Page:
A trusted robotic teammate would be a huge benefit to soldiers in a tactical unit, Young said, reducing both physical risks and cognitive burdens, as well as the bandwidth required for unit communications. But as Vindiola pointed out, the distance between second-wave and third-wave AI capabilities is vast. “There’s a pretty large gulf there,” he said. “It’s very ambitious and we have a long way to go. It shouldn’t be thought of as the next incremental step. It’s a big step, a leap, compared to what we can do today.”
Nevertheless, military AI researchers such as those at the CCDC ARL are taking the incremental steps necessary to make this leap. Vindiola’s group recently began a new effort to decentralize the task orchestration of a distributed computing network. Tactical units communicate and coordinate efforts among several devices, sensors, people, and agents working together, and the failure of one element can mean the failure of the entire unit. Vindiola’s group has begun to build resilience into simulated situations; when a camera gets knocked out, for example, it can be programmed to alert the rest of the unit, and another device, such as an aerial drone, can automatically step in to monitor until the camera is repaired or replaced. The team will soon begin to explore the addition of machine learning algorithms into this network, perhaps enabling it to automatically reposition or reprogram assets based on objectives.
For the past several years, Young’s team has been working with researchers at Carnegie Mellon University to develop algorithms that will make the conclusions of AI systems sturdier and more reliable, rooted in available context. “We call it semantic classification,” he said. Essentially, it involves restricting conclusions to known facts about the world. For example, Young said, a system designed to detect humans wouldn’t inspire much confidence if it detected three people in the clouds, one in a tree, and three on the ground. “It sounds trivial,” he said, “but you can use other semantic information about the world to improve on that … It’s a low-level capability with a lot of rich opportunities to improve overall performance of a system.”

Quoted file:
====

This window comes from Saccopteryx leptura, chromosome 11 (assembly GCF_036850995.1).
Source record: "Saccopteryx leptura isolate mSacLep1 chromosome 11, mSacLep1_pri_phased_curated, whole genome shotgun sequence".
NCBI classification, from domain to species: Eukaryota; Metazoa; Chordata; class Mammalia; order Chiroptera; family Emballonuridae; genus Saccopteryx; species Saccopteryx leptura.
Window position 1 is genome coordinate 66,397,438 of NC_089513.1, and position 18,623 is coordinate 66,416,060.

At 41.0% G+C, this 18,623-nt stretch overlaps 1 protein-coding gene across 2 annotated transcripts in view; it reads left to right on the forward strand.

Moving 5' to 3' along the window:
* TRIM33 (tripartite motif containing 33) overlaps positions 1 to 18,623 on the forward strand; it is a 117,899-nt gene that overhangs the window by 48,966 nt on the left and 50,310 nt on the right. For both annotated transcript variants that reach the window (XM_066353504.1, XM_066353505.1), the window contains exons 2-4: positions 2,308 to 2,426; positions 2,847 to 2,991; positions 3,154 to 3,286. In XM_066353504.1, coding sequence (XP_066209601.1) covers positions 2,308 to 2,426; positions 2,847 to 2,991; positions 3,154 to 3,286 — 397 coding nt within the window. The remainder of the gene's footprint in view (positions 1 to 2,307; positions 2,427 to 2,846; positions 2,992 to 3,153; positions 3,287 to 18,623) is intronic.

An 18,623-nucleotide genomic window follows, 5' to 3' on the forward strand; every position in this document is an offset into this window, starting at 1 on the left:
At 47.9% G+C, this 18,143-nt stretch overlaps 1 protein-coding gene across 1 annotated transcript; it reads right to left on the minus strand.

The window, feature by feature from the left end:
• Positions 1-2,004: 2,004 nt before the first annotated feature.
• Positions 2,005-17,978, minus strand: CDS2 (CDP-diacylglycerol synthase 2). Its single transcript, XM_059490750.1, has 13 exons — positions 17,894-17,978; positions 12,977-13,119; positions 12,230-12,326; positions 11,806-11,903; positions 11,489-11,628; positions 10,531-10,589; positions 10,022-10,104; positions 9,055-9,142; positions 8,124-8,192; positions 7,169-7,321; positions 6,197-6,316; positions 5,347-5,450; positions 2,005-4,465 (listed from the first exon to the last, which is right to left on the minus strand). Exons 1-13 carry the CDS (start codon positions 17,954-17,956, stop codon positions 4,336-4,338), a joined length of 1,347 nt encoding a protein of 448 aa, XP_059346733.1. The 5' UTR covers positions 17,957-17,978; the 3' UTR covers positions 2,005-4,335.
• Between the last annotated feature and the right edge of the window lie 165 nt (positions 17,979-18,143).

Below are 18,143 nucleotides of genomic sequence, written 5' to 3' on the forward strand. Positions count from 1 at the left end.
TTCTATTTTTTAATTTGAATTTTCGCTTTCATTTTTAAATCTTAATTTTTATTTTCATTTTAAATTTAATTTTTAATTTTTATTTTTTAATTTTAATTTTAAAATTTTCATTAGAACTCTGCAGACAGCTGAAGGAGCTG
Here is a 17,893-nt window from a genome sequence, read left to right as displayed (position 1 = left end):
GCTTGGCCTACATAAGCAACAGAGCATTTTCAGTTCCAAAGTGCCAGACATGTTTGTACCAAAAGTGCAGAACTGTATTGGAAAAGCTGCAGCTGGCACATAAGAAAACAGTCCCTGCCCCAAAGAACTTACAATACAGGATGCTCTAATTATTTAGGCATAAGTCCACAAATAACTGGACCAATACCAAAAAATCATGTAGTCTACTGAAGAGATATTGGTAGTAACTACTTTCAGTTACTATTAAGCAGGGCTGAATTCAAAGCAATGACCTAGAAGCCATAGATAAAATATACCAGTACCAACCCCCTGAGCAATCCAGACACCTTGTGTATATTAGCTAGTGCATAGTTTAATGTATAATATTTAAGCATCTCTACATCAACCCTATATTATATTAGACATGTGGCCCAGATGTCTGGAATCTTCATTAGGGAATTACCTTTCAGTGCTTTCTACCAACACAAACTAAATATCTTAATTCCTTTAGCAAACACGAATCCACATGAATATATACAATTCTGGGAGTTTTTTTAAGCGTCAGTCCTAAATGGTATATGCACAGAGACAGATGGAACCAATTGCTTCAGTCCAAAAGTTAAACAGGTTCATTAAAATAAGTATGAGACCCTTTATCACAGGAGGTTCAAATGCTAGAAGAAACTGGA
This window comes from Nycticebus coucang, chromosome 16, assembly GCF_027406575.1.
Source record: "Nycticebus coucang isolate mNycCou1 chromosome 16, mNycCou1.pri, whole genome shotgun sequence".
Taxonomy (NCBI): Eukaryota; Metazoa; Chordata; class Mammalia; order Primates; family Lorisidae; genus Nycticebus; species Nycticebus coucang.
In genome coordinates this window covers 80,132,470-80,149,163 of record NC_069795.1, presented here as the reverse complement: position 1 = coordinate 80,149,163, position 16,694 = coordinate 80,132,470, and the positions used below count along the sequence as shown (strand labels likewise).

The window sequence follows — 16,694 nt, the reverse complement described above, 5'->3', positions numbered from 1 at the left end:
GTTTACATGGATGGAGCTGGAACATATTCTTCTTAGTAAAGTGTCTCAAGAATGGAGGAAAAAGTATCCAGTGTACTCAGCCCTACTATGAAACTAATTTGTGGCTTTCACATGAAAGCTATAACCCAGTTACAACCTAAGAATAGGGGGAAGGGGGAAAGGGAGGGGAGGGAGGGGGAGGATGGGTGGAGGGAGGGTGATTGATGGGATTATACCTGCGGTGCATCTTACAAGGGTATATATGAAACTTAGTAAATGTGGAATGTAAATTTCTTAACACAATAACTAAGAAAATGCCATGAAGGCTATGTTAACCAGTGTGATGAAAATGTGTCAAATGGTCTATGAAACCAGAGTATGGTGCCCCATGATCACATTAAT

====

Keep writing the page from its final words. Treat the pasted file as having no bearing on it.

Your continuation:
DARPA, which has been working on the third-wave leap from multiple angles for the past few years, recently threw even more of its weight behind the effort, launching a $2 billion initiative, the AI Next Campaign, in September of 2018. The campaign includes a series of high-risk, high-payoff research projects with the goal of enabling machines, given the right context, to learn from just a few examples and become the kind of systems Young and other military AI researchers envision: adapting to changing situations, identifying patterns not seen before, creatively applying new approaches to solve new problems, and understanding impacts and trade-offs. “We want them to do a better job of understanding the environment,” Young said, “so they can be better teammates.”
This article originally appears in Defense R&D Outlook 2019.